May 2006


Winners of Pennsylvania’s Award for Environmental Excellence named

Bethlehem, PA— Pennsylvania Governor Edward G. Rendell honored Lehigh Valley Industrial Park Inc. for its successful remediation and redevelopment of the former Bethlehem Steel Corp. site, the largest privately owned brownfield property in the nation.

Lehigh Valley Industrial Park Inc. was one of 12 winners of the Governor’s Award for Environmental Excellence.

Bethlehem Steel Corp. site redevelopment has been a priority in the Lehigh Valley. The 1,600-acre property represents 20 percent of the city’s taxable land and is the region’s most important economic development project.

In May 2004, Lehigh Valley Industrial Park acquired 1,000 acres of the site and embarked on redevelopment. The property contained the remnants of 140 years of steel manufacturing — buried building foundation, abandoned infrastructure lines, contaminated soil and groundwater. Through the use of engineering and institutional controls, redevelopment of the property was made economically feasible.

The Bethlehem Commerce Center will serve as a pioneer project as the first selection for the Governor’s innovative Brownfield Action Team (BAT) initiative. BAT improves the state’s Land Recycling Program by expediting the advancement of the project. BAT projects typically get permitted in half the time.

The success of this innovative community project also contributed to a historic agreement in 2004 between DEP and the U.S. EPA to make the Land Recycling Program the first in the nation to serve as a “one-stop shop” for standards guiding the cleanup of brownfield sites. The memorandum clarifies that sites remediated under the state’s brownfields program also satisfy requirements for three key federal environmental cleanup laws.

Aside from Lehigh Valley Industrial Park Inc., the other 11 winners of the 2005 Governor’s Award for Environmental Excellence include:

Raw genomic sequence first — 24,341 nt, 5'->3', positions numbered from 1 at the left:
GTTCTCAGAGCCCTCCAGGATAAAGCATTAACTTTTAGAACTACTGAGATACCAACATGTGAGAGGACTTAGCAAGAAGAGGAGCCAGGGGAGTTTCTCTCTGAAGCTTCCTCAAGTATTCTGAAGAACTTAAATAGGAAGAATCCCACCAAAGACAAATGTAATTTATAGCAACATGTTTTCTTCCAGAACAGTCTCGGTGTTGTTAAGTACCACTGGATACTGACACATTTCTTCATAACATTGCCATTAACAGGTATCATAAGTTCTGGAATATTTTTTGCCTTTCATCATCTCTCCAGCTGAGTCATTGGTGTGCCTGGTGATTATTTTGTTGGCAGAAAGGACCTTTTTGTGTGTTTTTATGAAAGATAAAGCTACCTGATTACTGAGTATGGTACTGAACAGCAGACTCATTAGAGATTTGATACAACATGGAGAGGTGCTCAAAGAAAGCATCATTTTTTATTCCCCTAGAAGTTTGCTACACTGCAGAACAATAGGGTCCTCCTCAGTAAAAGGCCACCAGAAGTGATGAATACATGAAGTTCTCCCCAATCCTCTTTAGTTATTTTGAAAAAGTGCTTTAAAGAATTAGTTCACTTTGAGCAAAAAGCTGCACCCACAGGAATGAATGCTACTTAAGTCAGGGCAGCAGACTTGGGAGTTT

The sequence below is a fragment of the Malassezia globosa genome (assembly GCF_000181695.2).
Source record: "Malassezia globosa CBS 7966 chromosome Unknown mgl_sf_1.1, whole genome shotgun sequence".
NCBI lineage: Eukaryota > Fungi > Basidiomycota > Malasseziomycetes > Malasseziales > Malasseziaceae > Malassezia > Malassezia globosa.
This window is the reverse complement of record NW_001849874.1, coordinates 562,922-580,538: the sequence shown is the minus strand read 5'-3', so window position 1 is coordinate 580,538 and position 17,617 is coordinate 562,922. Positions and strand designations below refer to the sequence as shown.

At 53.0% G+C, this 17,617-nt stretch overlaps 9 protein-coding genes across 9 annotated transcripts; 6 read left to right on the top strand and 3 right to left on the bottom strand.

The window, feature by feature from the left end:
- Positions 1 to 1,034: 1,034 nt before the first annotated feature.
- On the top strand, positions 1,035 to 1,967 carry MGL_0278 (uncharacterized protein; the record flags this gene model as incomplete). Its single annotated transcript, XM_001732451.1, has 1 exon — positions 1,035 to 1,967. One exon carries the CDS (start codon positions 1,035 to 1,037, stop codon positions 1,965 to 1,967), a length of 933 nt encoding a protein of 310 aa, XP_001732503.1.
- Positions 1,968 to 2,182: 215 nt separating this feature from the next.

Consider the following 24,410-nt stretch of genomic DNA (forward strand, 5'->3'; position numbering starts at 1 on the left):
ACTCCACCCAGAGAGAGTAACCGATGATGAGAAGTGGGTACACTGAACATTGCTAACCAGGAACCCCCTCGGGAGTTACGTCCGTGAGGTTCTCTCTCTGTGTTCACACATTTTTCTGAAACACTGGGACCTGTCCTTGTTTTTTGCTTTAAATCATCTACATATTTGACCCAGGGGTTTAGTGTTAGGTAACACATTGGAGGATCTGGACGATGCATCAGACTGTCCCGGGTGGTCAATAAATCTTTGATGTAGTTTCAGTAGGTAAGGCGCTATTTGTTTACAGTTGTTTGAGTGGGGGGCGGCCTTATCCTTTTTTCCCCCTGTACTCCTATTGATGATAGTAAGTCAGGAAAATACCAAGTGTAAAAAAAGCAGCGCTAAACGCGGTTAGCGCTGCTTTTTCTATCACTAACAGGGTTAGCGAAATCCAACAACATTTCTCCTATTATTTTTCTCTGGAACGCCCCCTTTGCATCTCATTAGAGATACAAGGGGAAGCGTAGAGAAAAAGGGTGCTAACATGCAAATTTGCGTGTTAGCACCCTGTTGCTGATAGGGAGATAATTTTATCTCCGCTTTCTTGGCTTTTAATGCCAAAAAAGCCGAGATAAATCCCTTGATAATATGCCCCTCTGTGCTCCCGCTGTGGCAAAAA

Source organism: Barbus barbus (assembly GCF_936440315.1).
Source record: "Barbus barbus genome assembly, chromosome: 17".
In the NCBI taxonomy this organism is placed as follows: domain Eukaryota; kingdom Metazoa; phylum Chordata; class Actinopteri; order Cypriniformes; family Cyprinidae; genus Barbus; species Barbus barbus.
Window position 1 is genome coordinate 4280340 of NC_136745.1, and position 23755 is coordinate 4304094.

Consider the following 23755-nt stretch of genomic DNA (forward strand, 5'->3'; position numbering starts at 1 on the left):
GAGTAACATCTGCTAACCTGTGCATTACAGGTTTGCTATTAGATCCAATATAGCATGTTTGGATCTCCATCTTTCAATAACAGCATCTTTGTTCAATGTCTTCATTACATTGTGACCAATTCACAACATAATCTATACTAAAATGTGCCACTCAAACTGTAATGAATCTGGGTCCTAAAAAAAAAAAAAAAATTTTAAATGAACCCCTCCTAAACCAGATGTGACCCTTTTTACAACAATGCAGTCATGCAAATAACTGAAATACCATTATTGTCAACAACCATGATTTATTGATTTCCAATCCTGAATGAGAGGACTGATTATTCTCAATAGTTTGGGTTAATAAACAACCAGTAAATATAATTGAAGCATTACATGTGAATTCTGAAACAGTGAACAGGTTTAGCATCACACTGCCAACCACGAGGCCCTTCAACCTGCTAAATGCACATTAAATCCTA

•Southern York County Library, Shrewsbury, York County.: The library employed achieved a 35 percent reduction in overall energy use, with $4,475 in energy savings projected annually.

•CENTRIA, Ambridge, Beaver County: CENTRIA performed an oven and line speed upgrade at its facility, increasing the throughput of the Ambridge paint line and minimizing the use and expense of natural gas. Gas savings are expected to range from $600,000 to $800,000 per year.

•Exhibit Place Inc., McKees Rocks, Allegheny County: This business realized savings of about $12,800 per year in energy costs through energy efficiency improvements resulting in a 40 percent energy cost reduction.

•Loyalhanna Watershed Association, Ligonier, Westmoreland County: This group’s e-cycling program began in an effort to benefit the environment. The e-cycling program is now one of just 13 in the commonwealth, and the only one run by a private organization.

•Conestoga Wood Specialties Corp., East Earl, Lancaster County: In 2004, Conestoga created an Environmental and Community Outreach Team to extend their environmental efforts into the community.

•Granger Energy of Honey Brook LLC, Caernarvon Township, Lancaster County: The Lanchester Landfill Gas Utilization Project is the first multiple customer landfill gas-to-energy project in Pennsylvania. Landfill gas is transported underground from the landfill for 13 miles to multiple customers, making it the longest landfill gas pipeline in the United States.

•Johnson & Johnson Pharmaceutical Research & Development LLC, Lower Gwynedd Township, Montgomery County: Through installation of a “zero” discharge cooling tower water treatment system, Johnson & Johnson achieved an annual savings of $29,472.

•Wirerope Works Inc., William-sport, Lycoming County: The Company installed a combination of technologies successfully eliminating 27,000 pounds of lead pollution annually and recycled more than 80,000 pounds of lead.

•Cranberry Township, Cranberry Township, Butler County: The Township developed the Collection Connection, a comprehensive municipal waste management program that addresses the changing needs of its community.

•Scrubgrass Generating Co., Kennerdell, Venango County: The Benjamin No. 6 Reclamation project transformed a formerly abandoned mine land into an environmentally viable landscape capable of supporting diverse vegetation, wildlife and aquatic species.

•PhillyCarShare, Philadelphia: PhillyCarShare is the first system in which government employees and residents share vehicles. The project replaced 330 municipal vehicles, saving $2 million annually, and residents have sold or avoided car ownership of roughly 1,200 vehicles, saving about $5.5 million annually.


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